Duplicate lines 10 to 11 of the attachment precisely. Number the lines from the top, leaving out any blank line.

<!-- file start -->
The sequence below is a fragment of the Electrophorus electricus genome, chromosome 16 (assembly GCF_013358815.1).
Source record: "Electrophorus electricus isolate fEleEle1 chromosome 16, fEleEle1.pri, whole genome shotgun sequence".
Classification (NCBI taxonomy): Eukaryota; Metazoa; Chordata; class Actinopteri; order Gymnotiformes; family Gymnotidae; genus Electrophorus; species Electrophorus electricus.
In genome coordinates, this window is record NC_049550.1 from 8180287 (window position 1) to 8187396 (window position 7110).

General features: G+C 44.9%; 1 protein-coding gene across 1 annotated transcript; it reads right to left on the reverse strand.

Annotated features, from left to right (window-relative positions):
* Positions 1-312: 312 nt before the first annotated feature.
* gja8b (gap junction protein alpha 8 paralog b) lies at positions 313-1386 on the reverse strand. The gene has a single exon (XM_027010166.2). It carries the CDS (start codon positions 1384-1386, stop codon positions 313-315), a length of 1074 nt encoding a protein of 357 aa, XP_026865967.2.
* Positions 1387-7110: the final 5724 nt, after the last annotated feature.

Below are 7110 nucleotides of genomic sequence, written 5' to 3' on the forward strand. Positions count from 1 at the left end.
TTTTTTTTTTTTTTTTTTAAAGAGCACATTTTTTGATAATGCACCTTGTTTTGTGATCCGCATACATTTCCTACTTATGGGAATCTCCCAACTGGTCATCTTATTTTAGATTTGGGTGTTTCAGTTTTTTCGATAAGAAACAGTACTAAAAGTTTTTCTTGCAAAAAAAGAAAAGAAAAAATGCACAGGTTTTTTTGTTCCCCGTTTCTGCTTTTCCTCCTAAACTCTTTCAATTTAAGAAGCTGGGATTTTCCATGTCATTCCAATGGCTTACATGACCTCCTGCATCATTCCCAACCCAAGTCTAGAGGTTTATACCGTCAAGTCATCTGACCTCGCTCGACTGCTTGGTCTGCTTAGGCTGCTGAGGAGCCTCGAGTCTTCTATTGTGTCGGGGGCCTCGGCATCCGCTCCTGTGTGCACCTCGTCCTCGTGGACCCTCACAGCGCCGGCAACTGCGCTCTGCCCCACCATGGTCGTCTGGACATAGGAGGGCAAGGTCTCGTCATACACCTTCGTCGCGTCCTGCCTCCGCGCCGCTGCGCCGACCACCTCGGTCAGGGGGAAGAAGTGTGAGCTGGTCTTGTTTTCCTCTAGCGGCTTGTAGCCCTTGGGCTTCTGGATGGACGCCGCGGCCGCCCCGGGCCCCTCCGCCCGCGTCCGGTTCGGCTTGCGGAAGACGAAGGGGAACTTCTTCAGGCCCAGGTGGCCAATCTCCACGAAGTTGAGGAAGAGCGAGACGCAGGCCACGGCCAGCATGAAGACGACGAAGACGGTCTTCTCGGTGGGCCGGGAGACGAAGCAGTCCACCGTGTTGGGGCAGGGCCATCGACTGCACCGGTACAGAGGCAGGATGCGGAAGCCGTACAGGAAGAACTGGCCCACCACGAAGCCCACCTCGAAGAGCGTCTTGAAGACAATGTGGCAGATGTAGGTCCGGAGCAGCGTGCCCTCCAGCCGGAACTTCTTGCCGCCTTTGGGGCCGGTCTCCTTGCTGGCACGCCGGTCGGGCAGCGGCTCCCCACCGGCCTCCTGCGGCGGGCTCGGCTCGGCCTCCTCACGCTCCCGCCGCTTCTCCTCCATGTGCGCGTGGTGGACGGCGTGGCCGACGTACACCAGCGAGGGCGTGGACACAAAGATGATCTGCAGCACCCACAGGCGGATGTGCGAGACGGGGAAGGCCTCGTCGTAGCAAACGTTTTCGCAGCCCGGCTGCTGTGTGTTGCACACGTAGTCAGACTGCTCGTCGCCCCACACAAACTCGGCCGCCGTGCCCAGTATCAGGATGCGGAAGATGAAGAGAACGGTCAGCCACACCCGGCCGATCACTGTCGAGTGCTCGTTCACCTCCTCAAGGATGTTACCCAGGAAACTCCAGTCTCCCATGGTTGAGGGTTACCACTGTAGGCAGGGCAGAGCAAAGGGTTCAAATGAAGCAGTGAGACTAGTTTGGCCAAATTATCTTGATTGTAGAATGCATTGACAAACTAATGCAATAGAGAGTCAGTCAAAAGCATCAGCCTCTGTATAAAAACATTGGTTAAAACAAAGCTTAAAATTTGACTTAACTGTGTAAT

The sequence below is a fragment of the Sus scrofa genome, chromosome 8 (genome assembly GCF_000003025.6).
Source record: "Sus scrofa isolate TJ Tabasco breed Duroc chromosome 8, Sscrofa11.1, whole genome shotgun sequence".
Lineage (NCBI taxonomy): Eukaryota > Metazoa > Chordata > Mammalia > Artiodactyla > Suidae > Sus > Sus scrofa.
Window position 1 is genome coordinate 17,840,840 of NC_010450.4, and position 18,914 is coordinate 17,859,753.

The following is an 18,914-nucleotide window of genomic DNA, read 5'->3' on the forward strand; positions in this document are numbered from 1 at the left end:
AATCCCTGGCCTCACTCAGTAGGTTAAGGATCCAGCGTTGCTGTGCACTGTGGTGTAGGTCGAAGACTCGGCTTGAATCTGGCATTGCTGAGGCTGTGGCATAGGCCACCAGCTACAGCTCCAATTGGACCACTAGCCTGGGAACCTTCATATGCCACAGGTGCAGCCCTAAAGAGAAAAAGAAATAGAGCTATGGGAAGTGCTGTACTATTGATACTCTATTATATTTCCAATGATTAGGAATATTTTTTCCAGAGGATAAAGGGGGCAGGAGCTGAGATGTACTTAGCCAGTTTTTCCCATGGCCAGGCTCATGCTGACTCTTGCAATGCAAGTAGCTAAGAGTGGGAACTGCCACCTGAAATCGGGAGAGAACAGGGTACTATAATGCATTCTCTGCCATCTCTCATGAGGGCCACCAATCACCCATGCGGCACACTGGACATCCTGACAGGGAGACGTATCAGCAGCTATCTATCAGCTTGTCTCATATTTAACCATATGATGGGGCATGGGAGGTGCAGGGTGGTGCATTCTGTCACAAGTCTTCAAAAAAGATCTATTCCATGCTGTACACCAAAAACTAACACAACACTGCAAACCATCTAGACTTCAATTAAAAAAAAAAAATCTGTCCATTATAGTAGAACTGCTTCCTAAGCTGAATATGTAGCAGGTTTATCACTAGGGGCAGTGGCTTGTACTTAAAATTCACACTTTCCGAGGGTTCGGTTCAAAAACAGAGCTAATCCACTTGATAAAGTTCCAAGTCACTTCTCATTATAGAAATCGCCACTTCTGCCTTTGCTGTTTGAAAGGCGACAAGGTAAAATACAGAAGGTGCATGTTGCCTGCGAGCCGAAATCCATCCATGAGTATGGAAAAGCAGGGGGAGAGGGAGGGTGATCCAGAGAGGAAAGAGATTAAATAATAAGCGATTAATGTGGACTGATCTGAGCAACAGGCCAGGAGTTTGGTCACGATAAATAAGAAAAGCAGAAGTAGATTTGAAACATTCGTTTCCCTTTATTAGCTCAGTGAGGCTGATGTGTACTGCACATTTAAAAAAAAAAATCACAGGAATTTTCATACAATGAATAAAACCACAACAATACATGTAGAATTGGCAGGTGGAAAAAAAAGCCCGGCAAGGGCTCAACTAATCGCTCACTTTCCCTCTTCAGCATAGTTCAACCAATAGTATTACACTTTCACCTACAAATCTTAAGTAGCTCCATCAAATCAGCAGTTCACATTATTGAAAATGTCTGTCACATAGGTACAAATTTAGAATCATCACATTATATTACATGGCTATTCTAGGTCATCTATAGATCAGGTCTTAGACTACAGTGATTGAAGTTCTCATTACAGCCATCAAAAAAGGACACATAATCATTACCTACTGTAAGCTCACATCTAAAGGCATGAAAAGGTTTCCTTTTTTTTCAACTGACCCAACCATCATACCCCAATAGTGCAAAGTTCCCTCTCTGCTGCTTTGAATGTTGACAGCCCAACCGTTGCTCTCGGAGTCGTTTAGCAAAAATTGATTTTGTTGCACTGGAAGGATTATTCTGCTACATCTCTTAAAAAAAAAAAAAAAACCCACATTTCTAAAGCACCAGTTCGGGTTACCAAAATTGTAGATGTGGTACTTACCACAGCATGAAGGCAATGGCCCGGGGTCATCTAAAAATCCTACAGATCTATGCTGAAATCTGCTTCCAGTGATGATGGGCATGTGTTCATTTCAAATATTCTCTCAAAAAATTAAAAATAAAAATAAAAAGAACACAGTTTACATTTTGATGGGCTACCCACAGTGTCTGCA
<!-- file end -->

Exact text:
Below are 7110 nucleotides of genomic sequence, written 5' to 3' on the forward strand. Positions count from 1 at the left end.
TTTTTTTTTTTTTTTTTTAAAGAGCACATTTTTTGATAATGCACCTTGTTTTGTGATCCGCATACATTTCCTACTTATGGGAATCTCCCAACTGGTCATCTTATTTTAGATTTGGGTGTTTCAGTTTTTTCGATAAGAAACAGTACTAAAAGTTTTTCTTGCAAAAAAAGAAAAGAAAAAATGCACAGGTTTTTTTGTTCCCCGTTTCTGCTTTTCCTCCTAAACTCTTTCAATTTAAGAAGCTGGGATTTTCCATGTCATTCCAATGGCTTACATGACCTCCTGCATCATTCCCAACCCAAGTCTAGAGGTTTATACCGTCAAGTCATCTGACCTCGCTCGACTGCTTGGTCTGCTTAGGCTGCTGAGGAGCCTCGAGTCTTCTATTGTGTCGGGGGCCTCGGCATCCGCTCCTGTGTGCACCTCGTCCTCGTGGACCCTCACAGCGCCGGCAACTGCGCTCTGCCCCACCATGGTCGTCTGGACATAGGAGGGCAAGGTCTCGTCATACACCTTCGTCGCGTCCTGCCTCCGCGCCGCTGCGCCGACCACCTCGGTCAGGGGGAAGAAGTGTGAGCTGGTCTTGTTTTCCTCTAGCGGCTTGTAGCCCTTGGGCTTCTGGATGGACGCCGCGGCCGCCCCGGGCCCCTCCGCCCGCGTCCGGTTCGGCTTGCGGAAGACGAAGGGGAACTTCTTCAGGCCCAGGTGGCCAATCTCCACGAAGTTGAGGAAGAGCGAGACGCAGGCCACGGCCAGCATGAAGACGACGAAGACGGTCTTCTCGGTGGGCCGGGAGACGAAGCAGTCCACCGTGTTGGGGCAGGGCCATCGACTGCACCGGTACAGAGGCAGGATGCGGAAGCCGTACAGGAAGAACTGGCCCACCACGAAGCCCACCTCGAAGAGCGTCTTGAAGACAATGTGGCAGATGTAGGTCCGGAGCAGCGTGCCCTCCAGCCGGAACTTCTTGCCGCCTTTGGGGCCGGTCTCCTTGCTGGCACGCCGGTCGGGCAGCGGCTCCCCACCGGCCTCCTGCGGCGGGCTCGGCTCGGCCTCCTCACGCTCCCGCCGCTTCTCCTCCATGTGCGCGTGGTGGACGGCGTGGCCGACGTACACCAGCGAGGGCGTGGACACAAAGATGATCTGCAGCACCCACAGGCGGATGTGCGAGACGGGGAAGGCCTCGTCGTAGCAAACGTTTTCGCAGCCCGGCTGCTGTGTGTTGCACACGTAGTCAGACTGCTCGTCGCCCCACACAAACTCGGCCGCCGTGCCCAGTATCAGGATGCGGAAGATGAAGAGAACGGTCAGCCACACCCGGCCGATCACTGTCGAGTGCTCGTTCACCTCCTCAAGGATGTTACCCAGGAAACTCCAGTCTCCCATGGTTGAGGGTTACCACTGTAGGCAGGGCAGAGCAAAGGGTTCAAATGAAGCAGTGAGACTAGTTTGGCCAAATTATCTTGATTGTAGAATGCATTGACAAACTAATGCAATAGAGAGTCAGTCAAAAGCATCAGCCTCTGTATAAAAACATTGGTTAAAACAAAGCTTAAAATTTGACTTAACTGTGTAAT